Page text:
GIGAmeshToday at 2:48 AM
So whether the block production stops or not will not affect data transmission at all . But it will affect the payment for the data transmission right?(edited)
YilunToday at 2:49 AM
Not really, it just delays it
GIGAmeshToday at 2:49 AM
it could be delayed for quite a time
presumabyt smart contracts would be most affected
the SC receives the data but no token to act upon it(edited)
YilunToday at 2:50 AM
The current type of traffic is free and thus not affected. We also have a session based payment, which is based on a simple state channel (layer 2). The whole point of layer 2 is delayed and aggregated payment because each single payment is so tiny
So it won’t be a problem at all
But you are right, onchain txn like transfer txn, smart contract will be affected mostly if block production stops(edited)
GIGAmeshToday at 2:59 AM
stopping block production cant be good even if people get their tokens eventually. Because of its design maybe NKN can withstand such a disaster better than most (data still gets relayed) but there are not many worse things for a crypto than that. The current type of traffic is free : yeah but NKN will need non-free traffic to support thousands of nodes (obv blcok rewards will become way too scarce tio support growth)(edited)
YilunToday at 3:00 AM
Yes you are right, but they will still be based on payment channel and thus delay is not a problem. But in general it’s true that stopping blocks is not a good thing of course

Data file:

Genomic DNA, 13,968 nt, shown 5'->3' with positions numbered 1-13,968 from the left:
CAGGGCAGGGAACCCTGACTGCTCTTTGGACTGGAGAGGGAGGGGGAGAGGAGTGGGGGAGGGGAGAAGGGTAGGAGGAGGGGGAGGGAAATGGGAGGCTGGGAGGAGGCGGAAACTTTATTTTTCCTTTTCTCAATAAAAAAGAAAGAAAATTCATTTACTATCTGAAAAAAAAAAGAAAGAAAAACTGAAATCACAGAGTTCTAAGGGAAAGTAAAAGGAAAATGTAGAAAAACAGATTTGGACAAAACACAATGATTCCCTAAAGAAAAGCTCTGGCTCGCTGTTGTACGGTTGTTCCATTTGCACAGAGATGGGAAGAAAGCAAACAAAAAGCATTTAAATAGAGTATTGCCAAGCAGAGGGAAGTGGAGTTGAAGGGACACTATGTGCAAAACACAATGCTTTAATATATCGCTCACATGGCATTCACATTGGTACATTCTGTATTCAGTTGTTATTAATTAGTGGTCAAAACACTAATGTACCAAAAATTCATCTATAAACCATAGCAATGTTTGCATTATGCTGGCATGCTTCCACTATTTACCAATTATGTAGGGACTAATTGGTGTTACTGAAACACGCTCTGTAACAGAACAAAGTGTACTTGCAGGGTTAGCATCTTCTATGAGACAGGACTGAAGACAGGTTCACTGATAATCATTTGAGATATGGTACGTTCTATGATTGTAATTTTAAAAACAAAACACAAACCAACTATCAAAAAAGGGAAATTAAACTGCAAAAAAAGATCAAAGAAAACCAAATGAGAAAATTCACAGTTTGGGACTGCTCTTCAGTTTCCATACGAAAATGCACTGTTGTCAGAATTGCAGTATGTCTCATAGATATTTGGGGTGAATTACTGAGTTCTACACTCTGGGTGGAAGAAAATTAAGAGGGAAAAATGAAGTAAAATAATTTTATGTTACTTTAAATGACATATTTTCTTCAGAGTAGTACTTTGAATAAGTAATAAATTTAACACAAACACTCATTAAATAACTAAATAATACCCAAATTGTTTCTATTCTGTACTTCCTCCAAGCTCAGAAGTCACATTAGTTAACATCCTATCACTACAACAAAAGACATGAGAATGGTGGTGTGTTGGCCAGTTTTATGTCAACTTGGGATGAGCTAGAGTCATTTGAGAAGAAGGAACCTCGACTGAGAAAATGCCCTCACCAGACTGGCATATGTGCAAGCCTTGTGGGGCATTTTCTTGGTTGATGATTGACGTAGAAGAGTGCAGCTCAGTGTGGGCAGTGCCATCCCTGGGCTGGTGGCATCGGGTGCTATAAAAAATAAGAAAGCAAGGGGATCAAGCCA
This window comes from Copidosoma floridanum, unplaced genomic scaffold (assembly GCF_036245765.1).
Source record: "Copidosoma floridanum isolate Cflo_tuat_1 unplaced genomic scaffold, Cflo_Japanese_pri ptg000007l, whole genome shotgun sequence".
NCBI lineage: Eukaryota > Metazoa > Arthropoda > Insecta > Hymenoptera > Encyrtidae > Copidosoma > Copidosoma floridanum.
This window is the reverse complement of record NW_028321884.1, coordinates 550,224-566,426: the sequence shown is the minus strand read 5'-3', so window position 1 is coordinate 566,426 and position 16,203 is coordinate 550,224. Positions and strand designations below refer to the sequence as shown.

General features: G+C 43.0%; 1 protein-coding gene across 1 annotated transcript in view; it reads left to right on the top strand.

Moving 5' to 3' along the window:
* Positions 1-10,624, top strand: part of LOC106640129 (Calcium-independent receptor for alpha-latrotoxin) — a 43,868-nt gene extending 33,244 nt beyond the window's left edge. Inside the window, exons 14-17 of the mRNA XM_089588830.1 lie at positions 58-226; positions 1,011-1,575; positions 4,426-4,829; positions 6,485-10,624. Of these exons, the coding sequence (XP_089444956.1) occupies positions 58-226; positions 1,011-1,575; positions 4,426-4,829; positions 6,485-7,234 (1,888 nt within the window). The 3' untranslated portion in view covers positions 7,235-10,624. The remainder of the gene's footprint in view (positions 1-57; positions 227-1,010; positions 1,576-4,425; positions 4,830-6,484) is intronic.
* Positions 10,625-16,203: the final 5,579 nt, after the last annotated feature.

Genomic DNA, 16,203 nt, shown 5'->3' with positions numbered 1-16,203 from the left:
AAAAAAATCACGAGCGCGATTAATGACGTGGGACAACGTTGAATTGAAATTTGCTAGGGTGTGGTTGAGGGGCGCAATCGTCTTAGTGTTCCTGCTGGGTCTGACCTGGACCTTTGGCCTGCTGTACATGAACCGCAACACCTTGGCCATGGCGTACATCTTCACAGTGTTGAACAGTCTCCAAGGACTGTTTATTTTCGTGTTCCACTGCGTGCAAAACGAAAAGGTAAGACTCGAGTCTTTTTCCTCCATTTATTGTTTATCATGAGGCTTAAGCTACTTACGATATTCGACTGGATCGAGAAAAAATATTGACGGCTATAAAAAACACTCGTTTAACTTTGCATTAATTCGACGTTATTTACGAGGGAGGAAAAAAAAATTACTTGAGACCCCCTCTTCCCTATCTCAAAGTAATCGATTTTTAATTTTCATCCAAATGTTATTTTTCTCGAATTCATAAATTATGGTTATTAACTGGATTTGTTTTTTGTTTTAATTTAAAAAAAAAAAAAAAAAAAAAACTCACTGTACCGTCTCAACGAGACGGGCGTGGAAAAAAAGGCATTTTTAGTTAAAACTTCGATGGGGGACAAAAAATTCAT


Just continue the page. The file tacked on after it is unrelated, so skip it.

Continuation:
GIGAmeshToday at 3:01 AM
anyway you are (as ever) generous with both time and mind. ty Yilun. I will continue to think of ways to cripple NKN thanks buddy(edited)
YilunToday at 3:01 AM
GIGAmeshToday at 3:02 AM
so to recap (im prob confused again)
1. The sigchain does not verify the authenticity of the data packets themselves. A MITM could change data packets on-the-fly without the sigchain knowing (edited)
YilunToday at 3:09 AM
You got the reverse! It DOES verify and MITM attack WILL BE detected! (edited)
And both changes to the data and changes to the path (adding, removing, changing a node) WILL BE detected because sigchain is a 2-way binded chain, stricter than blockchain itself (which is a 1-way chain)
GIGAmeshToday at 3:14 AM
if the attacker stops block production and stalls the sigchain is the MITM protection gone?(edited)
YilunToday at 3:16 AM
Whether block production stops does not affect this. Sigchain is MITM-resilience because of its data structure, and has nothing to do with block, blockchain or anything else(edited)
So in short, sigchain is ALWAYS MITM-resilience no matter what(edited)
GIGAmeshToday at 3:18 AM
so block production has literally zero impact on the integrity of data sent over NKN?
YilunToday at 3:19 AM
GIGAmeshToday at 3:23 AM
So NKN makes use of blockchain ONLY to incetivize running a node? And without the blockchain everything would be just fine, except no rewards?(edited)
YilunToday at 3:25 AM
Yes, to be more precious, except for delayed rewards
YilunToday at 3:34 AM